Following on from last month’s post when you were invited to practice the 3 step breathing space as a way of ‘checking in’ to your sense of self, we are going to continue by looking at further areas where self awareness can make a big difference to our sense of space.
Posture. When life gets on top of you, physical tension builds up in the body. Most commonly, the shoulders protract in an effort to protect your heart; your emotional centre.
Over time, the more protracted you get, the more the body has to compensate in order to be able to look straight ahead. You are likely to develop tension in your neck that may cause headaches. I often see a permanent crease in the neck after years of compensation. Alternatively, the head is pushed forwards and the curves of the spine become exaggerated. These physical changes result in a decrease in lung capacity as you are literally restricting their ability to expand. The breath becomes shallow, often in the chest, which sends a message to the autonomic nervous system (ANS) that you are stressed. The pattern of lacking mental, emotional and now physical space perpetuates. Shoulder protraction may begin with poor posture which still sends a message of stress and even depression to the brain and body, culminating in actually feeling that way even if you were not before.
So what can you do about it? When sitting, raise your hips slightly higher than your knees. This allows the hip flexor muscles (at the top of your thighs) to switch off and enables your pelvis to sit in ‘neutral’ so that the natural curves of your spine are supported by gravity. It helps to support the lumbar curve so that this part of your back can rest and you can maintain length throughout your spine without creating tension. Any deviation to this and you have to compensate as you can see in the first two images above.
Whatever table or desk you are sitting at, it is important to make sure that your chair is at the correct height so that you don’t have to hunch your shoulders to use your keyboard or write or even eat. Make sure your computer monitor is at eye level. It might be a good idea to purchase a separate keyboard if you use a lap top for hours every day. The worst thing of all for posture, is to sit side on to your desk. Do what you can to be able to face your monitor squarely. If you regularly have to turn, turn your whole body not just your neck or spine, otherwise you risk developing a scoliosis by only ever rotating in one direction. Sitting with the legs crossed will in time create an imbalance in your pelvis which will carry on up the spine, so uncross your legs and sit with your heels under your knees instead.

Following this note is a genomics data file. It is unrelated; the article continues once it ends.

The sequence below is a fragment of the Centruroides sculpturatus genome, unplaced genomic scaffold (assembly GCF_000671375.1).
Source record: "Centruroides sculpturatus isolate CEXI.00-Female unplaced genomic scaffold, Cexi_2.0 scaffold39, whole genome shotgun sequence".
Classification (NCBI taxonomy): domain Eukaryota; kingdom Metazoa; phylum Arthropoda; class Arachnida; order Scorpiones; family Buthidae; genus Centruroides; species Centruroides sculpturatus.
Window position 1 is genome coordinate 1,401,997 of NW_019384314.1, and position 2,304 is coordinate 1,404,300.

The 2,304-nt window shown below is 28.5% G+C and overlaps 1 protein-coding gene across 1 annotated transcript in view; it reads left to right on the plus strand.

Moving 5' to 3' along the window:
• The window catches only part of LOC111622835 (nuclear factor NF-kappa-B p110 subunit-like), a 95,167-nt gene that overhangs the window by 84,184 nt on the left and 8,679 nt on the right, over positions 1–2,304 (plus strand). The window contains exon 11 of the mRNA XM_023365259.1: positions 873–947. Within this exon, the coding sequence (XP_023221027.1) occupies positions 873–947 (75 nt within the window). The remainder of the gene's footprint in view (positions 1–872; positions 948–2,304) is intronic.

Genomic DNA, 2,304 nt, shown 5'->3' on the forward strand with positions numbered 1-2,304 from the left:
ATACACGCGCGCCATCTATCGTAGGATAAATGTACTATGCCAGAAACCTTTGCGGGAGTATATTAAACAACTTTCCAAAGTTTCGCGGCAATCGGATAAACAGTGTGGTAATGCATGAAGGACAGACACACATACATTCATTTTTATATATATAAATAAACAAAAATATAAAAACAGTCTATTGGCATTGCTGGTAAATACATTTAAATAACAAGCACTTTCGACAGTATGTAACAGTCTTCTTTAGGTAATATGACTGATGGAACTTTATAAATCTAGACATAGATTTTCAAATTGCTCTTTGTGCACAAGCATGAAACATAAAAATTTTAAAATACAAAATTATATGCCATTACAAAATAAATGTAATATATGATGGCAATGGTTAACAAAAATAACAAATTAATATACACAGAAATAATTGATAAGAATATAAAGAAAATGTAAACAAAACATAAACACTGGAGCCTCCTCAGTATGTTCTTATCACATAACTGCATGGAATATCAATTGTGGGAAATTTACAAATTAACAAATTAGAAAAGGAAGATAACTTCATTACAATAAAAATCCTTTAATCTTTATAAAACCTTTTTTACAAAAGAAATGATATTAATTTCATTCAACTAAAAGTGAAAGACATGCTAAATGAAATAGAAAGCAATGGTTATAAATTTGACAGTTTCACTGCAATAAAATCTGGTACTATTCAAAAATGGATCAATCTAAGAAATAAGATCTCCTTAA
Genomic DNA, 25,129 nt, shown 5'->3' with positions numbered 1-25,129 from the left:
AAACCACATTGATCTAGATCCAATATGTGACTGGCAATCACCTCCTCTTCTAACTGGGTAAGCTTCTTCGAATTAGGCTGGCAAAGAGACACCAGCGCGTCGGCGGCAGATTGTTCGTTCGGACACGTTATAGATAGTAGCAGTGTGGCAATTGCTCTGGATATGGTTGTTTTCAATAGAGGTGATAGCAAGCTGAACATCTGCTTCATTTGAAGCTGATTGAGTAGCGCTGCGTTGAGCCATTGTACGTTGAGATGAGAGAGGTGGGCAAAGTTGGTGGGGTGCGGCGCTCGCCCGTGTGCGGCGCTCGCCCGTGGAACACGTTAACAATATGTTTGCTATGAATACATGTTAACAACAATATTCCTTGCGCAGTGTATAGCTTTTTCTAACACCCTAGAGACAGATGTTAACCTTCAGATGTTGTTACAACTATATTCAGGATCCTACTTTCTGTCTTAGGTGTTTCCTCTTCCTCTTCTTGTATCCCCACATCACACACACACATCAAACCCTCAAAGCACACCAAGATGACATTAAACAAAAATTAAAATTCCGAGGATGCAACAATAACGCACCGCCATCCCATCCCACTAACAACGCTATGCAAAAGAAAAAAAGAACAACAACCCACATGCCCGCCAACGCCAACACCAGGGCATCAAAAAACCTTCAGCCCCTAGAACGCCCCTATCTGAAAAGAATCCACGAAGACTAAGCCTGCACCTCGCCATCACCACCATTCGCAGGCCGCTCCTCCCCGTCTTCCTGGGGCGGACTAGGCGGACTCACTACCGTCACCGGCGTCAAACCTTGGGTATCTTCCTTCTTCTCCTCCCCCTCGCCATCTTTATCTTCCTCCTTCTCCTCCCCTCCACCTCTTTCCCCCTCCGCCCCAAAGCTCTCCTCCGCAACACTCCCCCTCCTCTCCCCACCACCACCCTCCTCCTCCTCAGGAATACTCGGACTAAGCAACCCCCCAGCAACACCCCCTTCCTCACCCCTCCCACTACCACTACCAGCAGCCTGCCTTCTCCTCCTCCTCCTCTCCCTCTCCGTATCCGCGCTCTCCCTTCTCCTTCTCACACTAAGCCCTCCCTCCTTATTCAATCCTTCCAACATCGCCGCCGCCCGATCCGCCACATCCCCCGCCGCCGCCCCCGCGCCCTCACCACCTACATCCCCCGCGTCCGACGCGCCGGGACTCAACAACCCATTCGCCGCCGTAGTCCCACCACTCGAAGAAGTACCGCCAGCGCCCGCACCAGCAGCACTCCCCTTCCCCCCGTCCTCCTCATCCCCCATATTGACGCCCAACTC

Try this exercise daily to maintain mobility in the shoulders and relieve tightness across the chest.
Emotions You are probably aware that negative thoughts such as worry and doubt cause the sensation of anxiety in the body; butterflies in the tummy or the literal feeling of adrenaline surging through you. Negative thinking therefore, causes stress. The brain and nervous system only understand stress as threat and will essentially do what is natural to support you in escaping the threat. You will be forced to take shallow breaths into the chest in preparation to run or fight. So in order to relax the nervous system we need to move the breathing into the belly so informing the brain that you are in fact in a state of rest. Thoughts are not facts. So write positive affirmations and post them around you! ‘I am confident’. ‘Overcoming challenges builds strength’. Or as I saw on the final of The Great British Bake Off; ‘I have won’ (the great British bake off). Making affirmations in the present tense, as if they have already happened, helps us to think more positively.
Breath Lying on your back with your knees bent, or sitting upright with your lumbar spine supported, breathe into your belly as if you were inflating a balloon both upwards and width-ways. This may feel alien to begin with, especially if you are used to chest breathing. You may have to imagine your rib cage expanding first and then bring the breath down to the belly.
With practice this action will inform your ANS that you are relaxed. If you are familiar with Ujjayi breathing, this pranayama will slow your breath down and help you to relax more. You should aim to breathe out for twice as long as you breathe in. Initially however, you may need to keep the ratio equal and gradually lengthen the out breath. This is particularly important if you are depressed and/or suffer from lethargy, as lengthening the out breath makes us more relaxed and as a result, for some at least, a little sleepy.
I like to start my day with this breathing practice while still lying in bed. It is also a helpful practice to lull you to sleep and to give you mental space at the end of your working day.
Do you ever get home with the feeling that the last thing you are ready for is your family pouncing on you and demanding your attention? One of the biggest gifts you can give your family is time to yourself first. After all, I’m sure they would rather enjoy your company when you are relaxed and jovial, than when grouchy and snappy! Let it be known that before you spend time with them, you need 5 minutes to lie down somewhere quiet and focus on your breathing.
In addition to the breathing practice, you can use the out breaths to visualise your back, neck and shoulder muscles relaxing; melting like butter into the ground beneath you. Stay for as long as you need to so that you relieve some of the tension of the day.
If this sounds like your life, you might find the Stress Busting Yoga on the first Sunday of each month a helpful lesson to take. During the two hours from 10.00 - 12.00, we practice some strong asana to rid the body of stress hormones and include some restorative poses, deep breathing and relaxation or meditation to help you feel restored.